If you’re looking for history books on Iran, this one’s the most accurate and trustworthy you may find. Ervand Abrahamian is a historian focused on Iran history. He was born to Iranian-Armenian parents in Tehran but spent most of his life away from home. This guy is the expert of experts when it comes to the History of Iran. I mean if he taught the subject at Oxford and Princeton, there’s little space for doubt.
Iran between two revolutions focuses on the period between the constitutional revolution (1905-1909) and the Islamic revolution in Iran (1977-1979). I’ll be honest and say that’s not an easy read. Especially if you’re new to Iran history. The book is full of names and full of facts with Abrahamian’s focus on ethnic roots of the major radical movements. You’d want to give this book some time, but be sure that it’s your best pick to study modern Iranian history. And you if you want to read further from the same author, his book ‘A history of Modern Iran’ is equally satisfying.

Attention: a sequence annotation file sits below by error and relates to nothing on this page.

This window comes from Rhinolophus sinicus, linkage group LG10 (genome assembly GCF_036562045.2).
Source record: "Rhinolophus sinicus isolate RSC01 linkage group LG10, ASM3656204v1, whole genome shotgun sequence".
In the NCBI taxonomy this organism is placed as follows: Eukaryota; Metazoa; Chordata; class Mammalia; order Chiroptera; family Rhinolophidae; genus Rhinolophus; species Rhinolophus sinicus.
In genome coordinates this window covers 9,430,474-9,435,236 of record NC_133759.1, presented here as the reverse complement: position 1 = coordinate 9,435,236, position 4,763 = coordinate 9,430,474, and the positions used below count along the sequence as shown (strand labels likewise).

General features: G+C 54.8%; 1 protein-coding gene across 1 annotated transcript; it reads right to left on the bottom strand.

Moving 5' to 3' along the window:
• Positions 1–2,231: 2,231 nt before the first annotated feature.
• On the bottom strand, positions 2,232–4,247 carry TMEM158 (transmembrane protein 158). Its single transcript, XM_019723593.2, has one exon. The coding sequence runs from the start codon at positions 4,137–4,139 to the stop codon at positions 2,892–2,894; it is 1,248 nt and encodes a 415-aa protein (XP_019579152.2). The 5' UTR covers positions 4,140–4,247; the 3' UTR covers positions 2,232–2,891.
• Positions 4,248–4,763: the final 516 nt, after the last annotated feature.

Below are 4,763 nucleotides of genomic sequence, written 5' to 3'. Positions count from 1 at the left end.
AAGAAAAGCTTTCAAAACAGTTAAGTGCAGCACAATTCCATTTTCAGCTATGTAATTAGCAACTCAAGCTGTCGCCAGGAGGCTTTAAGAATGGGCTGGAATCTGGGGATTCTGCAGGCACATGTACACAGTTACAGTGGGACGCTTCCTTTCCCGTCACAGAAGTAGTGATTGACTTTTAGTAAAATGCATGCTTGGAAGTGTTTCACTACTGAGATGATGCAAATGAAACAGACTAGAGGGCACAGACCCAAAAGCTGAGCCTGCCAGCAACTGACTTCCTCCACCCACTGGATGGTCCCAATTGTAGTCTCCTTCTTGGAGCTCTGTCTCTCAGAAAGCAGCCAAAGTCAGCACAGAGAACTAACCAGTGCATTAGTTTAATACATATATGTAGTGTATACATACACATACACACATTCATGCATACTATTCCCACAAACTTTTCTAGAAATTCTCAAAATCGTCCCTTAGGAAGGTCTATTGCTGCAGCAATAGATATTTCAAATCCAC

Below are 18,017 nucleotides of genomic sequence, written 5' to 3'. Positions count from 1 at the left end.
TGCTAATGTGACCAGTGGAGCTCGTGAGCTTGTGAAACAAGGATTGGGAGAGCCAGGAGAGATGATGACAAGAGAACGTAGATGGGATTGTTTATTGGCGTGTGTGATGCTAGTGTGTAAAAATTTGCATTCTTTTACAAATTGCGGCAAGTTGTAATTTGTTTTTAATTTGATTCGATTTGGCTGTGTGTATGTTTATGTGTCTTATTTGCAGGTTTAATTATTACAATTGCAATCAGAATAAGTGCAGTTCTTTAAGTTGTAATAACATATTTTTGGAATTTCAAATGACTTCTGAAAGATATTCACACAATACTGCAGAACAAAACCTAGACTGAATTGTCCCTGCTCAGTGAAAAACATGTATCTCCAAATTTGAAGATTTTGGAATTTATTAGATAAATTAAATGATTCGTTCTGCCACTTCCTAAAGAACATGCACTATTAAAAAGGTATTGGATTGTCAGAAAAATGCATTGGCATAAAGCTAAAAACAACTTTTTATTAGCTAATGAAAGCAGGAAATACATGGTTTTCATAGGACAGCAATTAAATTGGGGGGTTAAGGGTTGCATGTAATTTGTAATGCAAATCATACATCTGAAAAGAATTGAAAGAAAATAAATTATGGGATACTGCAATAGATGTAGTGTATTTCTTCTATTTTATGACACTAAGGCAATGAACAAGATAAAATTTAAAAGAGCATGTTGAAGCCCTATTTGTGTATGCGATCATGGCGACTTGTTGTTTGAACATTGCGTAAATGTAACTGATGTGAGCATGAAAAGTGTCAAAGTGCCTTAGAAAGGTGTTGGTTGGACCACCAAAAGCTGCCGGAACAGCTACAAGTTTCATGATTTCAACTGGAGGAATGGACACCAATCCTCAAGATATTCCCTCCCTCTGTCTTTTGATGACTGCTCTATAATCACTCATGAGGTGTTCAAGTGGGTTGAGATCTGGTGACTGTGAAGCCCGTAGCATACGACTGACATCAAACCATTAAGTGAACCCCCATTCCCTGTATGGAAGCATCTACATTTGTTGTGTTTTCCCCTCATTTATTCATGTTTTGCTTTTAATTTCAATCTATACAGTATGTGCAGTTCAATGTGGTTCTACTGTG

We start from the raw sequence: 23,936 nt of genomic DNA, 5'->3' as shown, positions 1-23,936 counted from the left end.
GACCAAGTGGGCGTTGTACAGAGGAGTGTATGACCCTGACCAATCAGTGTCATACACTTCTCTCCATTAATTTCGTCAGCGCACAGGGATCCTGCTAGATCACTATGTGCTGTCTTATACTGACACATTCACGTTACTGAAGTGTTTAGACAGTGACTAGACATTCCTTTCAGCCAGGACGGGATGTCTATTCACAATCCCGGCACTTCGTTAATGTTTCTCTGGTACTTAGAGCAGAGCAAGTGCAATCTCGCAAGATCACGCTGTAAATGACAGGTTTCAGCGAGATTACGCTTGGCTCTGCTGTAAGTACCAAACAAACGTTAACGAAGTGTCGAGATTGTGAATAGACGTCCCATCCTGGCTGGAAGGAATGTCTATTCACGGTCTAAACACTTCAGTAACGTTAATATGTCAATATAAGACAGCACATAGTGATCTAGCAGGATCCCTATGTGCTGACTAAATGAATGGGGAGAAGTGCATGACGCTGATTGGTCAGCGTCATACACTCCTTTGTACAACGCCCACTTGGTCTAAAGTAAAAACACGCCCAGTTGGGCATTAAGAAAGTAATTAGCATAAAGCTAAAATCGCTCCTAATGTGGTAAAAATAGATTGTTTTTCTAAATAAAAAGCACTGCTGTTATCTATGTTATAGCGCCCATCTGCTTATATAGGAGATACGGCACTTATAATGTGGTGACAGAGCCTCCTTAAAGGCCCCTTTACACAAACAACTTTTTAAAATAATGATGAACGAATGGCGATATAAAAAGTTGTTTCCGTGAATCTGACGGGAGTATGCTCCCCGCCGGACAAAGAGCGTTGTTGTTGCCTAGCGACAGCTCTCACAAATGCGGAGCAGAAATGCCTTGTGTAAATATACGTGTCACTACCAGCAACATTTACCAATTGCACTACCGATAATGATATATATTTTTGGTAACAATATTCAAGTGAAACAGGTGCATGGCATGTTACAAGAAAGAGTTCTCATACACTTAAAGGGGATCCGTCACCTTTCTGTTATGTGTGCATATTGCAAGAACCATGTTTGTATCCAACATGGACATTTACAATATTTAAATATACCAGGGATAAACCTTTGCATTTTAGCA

Abbas Milani’s The Shah would be my top recommendation to anyone starting off on books on Iran history. I’ve seen Abbas Milani talk in a lot of shows. I know his stance on the Islamic revolution and the current regime and I thought the book was pretty unbiased representing both sides. I first got to know Abbas Milani through his book ‘The Persian Sphinx’ which I could hardly put down. The book is a biography of Amir Abbas Hoveyda, an influential character who was once prime minister to the Shah of Iran. The book was so good that I was eager to read more from Milani and he did not disappoint.
The Shah is a biography of Iran’s last king – Mohammad Reza Pahlavi, from the day he was born to the marks he left behind. It goes through all the necessary historical facts but Milani’s narration is so expertly done that it can feel like reading a novel rather than a book on Iranian history.